Submission + - SPAM: International Space Station to get crabs

coondoggie writes: "The International Space Station has garnered a lot of "firsts" in its history and soon it will get its first crab meat delivery courtesy of NASA. The Miller's Select crab meat will fly up onboard NASA's shuttle mission STS119 which is expected to launch this week (though a liquid hydrogen tank problem delayed the launch today). NASA says each astronaut is allowed a "bonus food allotment" to bring some of the comforts of home to outer space. The Miller's Select Jumbo Lump Crab Meat is aimed at current ISS engineer Sandy Magnus who has become something of a space chef, whipping up all manner of delights in plastic bags and other accoutrements of space kitchen life. Food can represent a peculiar threat to space life. You may recall that in 2007, an astronaut was trying to make a pretend sushi meal with bag-packaged salmon and accidentally squirted a blob of spicy wasabi into the air. After a lengthy cleanup, the wasabi was exiled to a cargo bay. [spam URL stripped]"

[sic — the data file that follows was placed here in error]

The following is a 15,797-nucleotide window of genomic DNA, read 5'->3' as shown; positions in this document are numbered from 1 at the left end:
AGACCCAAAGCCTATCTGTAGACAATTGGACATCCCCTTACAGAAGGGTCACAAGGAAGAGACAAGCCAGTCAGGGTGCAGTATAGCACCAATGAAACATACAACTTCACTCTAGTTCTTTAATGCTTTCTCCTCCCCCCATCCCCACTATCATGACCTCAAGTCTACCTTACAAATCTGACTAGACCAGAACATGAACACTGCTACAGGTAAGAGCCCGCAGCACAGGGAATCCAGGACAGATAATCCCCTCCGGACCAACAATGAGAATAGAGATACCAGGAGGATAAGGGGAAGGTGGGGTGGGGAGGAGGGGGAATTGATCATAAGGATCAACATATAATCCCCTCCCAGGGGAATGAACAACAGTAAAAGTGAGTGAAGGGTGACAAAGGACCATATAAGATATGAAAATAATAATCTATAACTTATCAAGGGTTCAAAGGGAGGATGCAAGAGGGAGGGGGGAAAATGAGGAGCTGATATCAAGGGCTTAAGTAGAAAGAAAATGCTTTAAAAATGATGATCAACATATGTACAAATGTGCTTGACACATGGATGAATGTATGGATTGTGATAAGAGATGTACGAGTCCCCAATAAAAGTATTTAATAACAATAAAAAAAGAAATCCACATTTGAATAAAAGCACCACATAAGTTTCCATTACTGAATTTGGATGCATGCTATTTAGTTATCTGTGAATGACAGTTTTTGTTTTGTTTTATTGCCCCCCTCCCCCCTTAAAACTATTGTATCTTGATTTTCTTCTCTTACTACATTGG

Link to Original Source

Submission + - Hitachi Fined $31 Million For LCD Price Fixing (

MojoKid writes: "The Japanese electronics manufacturer has just agreed to pay a staggering $31 million fine for its role in a conspiracy to fix prices in the sale of TFT-LCD panels sold to Dell, Inc. The United States Department of Justice made the proclamation, and details show that Hitachi has plead guilty to a one-count felony. The charge, which was filed in the U.S. District Court in San Francisco, blames Hitachi Displays Ltd., a subsidiary of Hitachi Ltd., with "participating in a conspiracy to fix the prices of TFT-LCD sold to Dell for use in desktop monitors and notebook computers from April 1, 2001 through March 31, 2004."

Submission + - Improved Lithium-Ion Battery Charges in Seconds 2